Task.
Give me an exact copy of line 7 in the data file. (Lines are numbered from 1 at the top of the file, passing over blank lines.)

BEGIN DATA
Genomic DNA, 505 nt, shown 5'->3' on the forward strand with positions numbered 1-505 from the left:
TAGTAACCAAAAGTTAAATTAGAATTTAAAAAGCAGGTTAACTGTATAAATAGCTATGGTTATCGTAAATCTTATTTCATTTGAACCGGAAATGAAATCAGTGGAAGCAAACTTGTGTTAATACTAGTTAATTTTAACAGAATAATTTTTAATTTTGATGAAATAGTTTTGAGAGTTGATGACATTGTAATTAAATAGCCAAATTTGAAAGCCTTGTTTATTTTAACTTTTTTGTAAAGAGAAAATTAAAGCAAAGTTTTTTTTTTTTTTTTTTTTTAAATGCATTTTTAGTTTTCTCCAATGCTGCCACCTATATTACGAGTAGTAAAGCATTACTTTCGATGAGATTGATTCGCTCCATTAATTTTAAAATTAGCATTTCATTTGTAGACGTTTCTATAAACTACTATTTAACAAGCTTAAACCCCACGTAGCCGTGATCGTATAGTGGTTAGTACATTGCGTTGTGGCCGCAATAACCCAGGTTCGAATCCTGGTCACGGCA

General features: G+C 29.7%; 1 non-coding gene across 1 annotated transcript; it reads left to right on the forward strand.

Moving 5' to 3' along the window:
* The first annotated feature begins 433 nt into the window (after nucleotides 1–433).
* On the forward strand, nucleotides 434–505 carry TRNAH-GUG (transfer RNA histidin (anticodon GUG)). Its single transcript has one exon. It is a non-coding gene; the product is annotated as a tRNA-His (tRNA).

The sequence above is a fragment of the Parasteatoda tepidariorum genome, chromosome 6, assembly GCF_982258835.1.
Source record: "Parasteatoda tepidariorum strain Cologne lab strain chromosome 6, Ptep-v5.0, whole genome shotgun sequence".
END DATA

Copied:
The sequence above is a fragment of the Parasteatoda tepidariorum genome, chromosome 6, assembly GCF_982258835.1.